PARIS — For more than 70 years, the United States was the ultimate life insurance policy for Europe against the Soviet and now Russian thirst for power. The U.S. also held sway in Asia, in large part to counter China and to contain North Korea's dangerous and eccentric drifts.
The rise of China's economic ambitions and military capacities — the later reinforcing the former — pushed traditional U.S. allies Japan and South Korea to turn ever harder toward the American umbrella of protection. From Vietnam to the Philippines, from Indonesia to Singapore, not forgetting Taiwan of course, the rise of Beijing's ambitions reinforces their need for Washington's attention.
Faced with China's increasing presence, the countries in the region now see America retreating. What was only a worrying tendency under Barack Obama, with the relative failure of his "Asian pivot" policy, can become an infinitely more dangerous reality under President Donald Trump.
Before Trump's election, the Philippines moved closer to China; it even pledged to buy Chinese military equipment — a strong gesture which, of course, conveyed the "singular" personality of President Rodrigo Duterte. It also betrayed the Philippines leader's irritation toward American criticism about his brutal methods of repression. This diplomatic evolution also revealed the growing doubt about the prestige and power of the U.S.
By suggesting, during his campaign, that he might roll back nuclear protection to South Korea and Japan, Trump risks encouraging a nuclear arms race across the Asian continent. He's sending a troubling message: "You're on your own now." The U.S. is no longer China's counterweight in Asia. The message was made even clearer by Washington's rejection of the Trans-Pacific Partnership and by appearing to open the door to Taiwan.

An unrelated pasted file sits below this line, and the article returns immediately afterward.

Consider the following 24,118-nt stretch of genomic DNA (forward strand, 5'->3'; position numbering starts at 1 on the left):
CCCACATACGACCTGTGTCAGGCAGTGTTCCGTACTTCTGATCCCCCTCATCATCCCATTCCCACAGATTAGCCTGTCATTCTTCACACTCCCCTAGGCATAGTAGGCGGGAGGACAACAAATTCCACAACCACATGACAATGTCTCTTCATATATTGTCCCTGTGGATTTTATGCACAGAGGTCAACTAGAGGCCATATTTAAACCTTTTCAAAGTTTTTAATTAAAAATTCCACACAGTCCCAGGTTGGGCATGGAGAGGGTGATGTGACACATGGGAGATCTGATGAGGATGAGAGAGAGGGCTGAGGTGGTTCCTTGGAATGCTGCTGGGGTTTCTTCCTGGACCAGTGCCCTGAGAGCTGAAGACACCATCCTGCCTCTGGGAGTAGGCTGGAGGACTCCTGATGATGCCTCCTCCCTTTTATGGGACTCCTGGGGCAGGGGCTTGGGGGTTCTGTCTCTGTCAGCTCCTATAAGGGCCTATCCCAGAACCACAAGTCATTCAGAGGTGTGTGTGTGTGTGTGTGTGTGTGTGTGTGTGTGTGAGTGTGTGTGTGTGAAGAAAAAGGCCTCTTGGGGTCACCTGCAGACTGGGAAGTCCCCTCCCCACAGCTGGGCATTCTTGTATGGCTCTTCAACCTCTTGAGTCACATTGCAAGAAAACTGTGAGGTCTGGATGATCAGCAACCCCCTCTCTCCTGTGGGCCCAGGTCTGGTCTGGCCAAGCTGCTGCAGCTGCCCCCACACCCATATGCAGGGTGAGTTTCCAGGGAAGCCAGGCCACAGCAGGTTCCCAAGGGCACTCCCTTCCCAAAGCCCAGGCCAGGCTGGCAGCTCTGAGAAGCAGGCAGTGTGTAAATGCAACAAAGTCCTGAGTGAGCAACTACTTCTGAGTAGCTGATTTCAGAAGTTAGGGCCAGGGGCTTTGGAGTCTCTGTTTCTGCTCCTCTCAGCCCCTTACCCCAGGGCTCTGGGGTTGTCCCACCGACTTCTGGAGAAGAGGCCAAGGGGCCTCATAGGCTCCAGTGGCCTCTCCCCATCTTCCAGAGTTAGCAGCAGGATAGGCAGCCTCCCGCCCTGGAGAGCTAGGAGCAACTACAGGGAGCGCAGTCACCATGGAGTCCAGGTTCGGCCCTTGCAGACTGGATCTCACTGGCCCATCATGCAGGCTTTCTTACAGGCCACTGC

Left to themselves?
What does America really want? To push Asian countries in each other's arms so that, eventually, they'll form a sort of EU-inspired "Pacific Union"? Or, more prosaically, simply abandon these countries to their fates?
In both cases, by rejecting multilateralism in the name of "America First," Trump is only hastening the arrival of a multipolar world that will primarily revolve around Asia. Only an America unwavering in its commitment, open and rational in its behavior, could slow a movement that risks gaining pace at the exact moment when the ever-increasing centralization of power in China introduces an element of uncertainty. The junction between the not-always-enlightened despotism of Xi Jinping's China and the dogmatic provocation of Trump's America can lead to disasters.
And yet as paradoxical as it may sound, China itself may be the Asian country most "disoriented" by this new America. We can see its hesitation between a certain form of ideological jubilation and a genuine anxiety. In The People's Daily, the Chinese Communist Party's mouthpiece, there was a recent commentary that democracy had "reached its limits" and that it had "become the weapon for capitalists to chase profits."
There's a scent of anxiety in Beijing about Trump's unpredictability
It's an amusing criticism coming from a country that continues to multiply its number of billionaires. Still, it's partly justified. Since truth has become a relative notion in Washington and since there are such things as "alternative facts," can we still talk with a feeling of moral superiority, of a "geography of values" that would distinguish the democratic West from the rest of the world?
What does the Statue of Liberty, which was brandished as a symbol by Tiananmen Square protesters in 1989, stand for at a time when the U.S. wants to erect a wall between the country and Mexico? In other words, is Trump's America still in a position to lecture the Chinese on democratic morals?
China is the one now teaching America lessons in capitalism. You only need to listen to Xi's speech in Davos and his praise of globalization to be convinced of this. With Trump, the U.S. risks declining from a power protecting the status quo to the main source of global uncertainty. In other words, a fireman-turned-arsonist.
To be sure, China intends to take advantage of the new global order but there's still a scent of anxiety in Beijing about the unpredictability of the new U.S. president. China and the Western world were already living in a different time zone but the gap has skyrocketed since Trump's election.
Between a "Middle Kingdom" that references historical events that took place more than 1,000 years before the birth of Jesus and a country that now lives in the total immediacy of tweets, finding common ground will be no easy task.
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